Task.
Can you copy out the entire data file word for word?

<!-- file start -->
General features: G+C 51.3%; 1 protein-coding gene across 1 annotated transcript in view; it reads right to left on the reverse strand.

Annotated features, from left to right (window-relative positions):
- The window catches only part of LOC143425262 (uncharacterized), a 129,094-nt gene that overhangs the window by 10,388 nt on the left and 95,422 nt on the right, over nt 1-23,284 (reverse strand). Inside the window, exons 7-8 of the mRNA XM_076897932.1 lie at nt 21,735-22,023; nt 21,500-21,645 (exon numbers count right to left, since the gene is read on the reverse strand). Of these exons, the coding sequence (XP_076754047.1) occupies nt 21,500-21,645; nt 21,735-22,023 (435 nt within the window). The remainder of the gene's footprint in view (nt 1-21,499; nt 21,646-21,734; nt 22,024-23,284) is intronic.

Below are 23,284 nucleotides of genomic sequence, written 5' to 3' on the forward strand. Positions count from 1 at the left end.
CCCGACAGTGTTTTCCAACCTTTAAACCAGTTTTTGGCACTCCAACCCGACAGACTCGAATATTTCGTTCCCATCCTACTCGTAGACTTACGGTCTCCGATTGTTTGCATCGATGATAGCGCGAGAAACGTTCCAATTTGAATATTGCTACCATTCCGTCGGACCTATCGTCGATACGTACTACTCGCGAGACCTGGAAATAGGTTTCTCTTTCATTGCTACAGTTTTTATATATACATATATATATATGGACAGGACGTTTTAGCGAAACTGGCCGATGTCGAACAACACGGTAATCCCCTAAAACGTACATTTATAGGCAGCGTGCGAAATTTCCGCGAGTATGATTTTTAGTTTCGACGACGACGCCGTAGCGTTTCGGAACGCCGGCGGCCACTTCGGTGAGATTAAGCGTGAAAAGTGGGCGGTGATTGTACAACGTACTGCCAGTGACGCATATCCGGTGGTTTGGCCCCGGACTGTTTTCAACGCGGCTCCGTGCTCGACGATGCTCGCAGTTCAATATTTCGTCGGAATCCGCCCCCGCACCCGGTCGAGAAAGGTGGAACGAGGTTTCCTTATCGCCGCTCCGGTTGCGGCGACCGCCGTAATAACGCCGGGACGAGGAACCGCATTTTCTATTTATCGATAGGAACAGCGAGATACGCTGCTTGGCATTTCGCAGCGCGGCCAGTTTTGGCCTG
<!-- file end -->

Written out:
General features: G+C 51.3%; 1 protein-coding gene across 1 annotated transcript in view; it reads right to left on the reverse strand.

Annotated features, from left to right (window-relative positions):
- The window catches only part of LOC143425262 (uncharacterized), a 129,094-nt gene that overhangs the window by 10,388 nt on the left and 95,422 nt on the right, over nt 1-23,284 (reverse strand). Inside the window, exons 7-8 of the mRNA XM_076897932.1 lie at nt 21,735-22,023; nt 21,500-21,645 (exon numbers count right to left, since the gene is read on the reverse strand). Of these exons, the coding sequence (XP_076754047.1) occupies nt 21,500-21,645; nt 21,735-22,023 (435 nt within the window). The remainder of the gene's footprint in view (nt 1-21,499; nt 21,646-21,734; nt 22,024-23,284) is intronic.

Below are 23,284 nucleotides of genomic sequence, written 5' to 3' on the forward strand. Positions count from 1 at the left end.
CCCGACAGTGTTTTCCAACCTTTAAACCAGTTTTTGGCACTCCAACCCGACAGACTCGAATATTTCGTTCCCATCCTACTCGTAGACTTACGGTCTCCGATTGTTTGCATCGATGATAGCGCGAGAAACGTTCCAATTTGAATATTGCTACCATTCCGTCGGACCTATCGTCGATACGTACTACTCGCGAGACCTGGAAATAGGTTTCTCTTTCATTGCTACAGTTTTTATATATACATATATATATATGGACAGGACGTTTTAGCGAAACTGGCCGATGTCGAACAACACGGTAATCCCCTAAAACGTACATTTATAGGCAGCGTGCGAAATTTCCGCGAGTATGATTTTTAGTTTCGACGACGACGCCGTAGCGTTTCGGAACGCCGGCGGCCACTTCGGTGAGATTAAGCGTGAAAAGTGGGCGGTGATTGTACAACGTACTGCCAGTGACGCATATCCGGTGGTTTGGCCCCGGACTGTTTTCAACGCGGCTCCGTGCTCGACGATGCTCGCAGTTCAATATTTCGTCGGAATCCGCCCCCGCACCCGGTCGAGAAAGGTGGAACGAGGTTTCCTTATCGCCGCTCCGGTTGCGGCGACCGCCGTAATAACGCCGGGACGAGGAACCGCATTTTCTATTTATCGATAGGAACAGCGAGATACGCTGCTTGGCATTTCGCAGCGCGGCCAGTTTTGGCCTG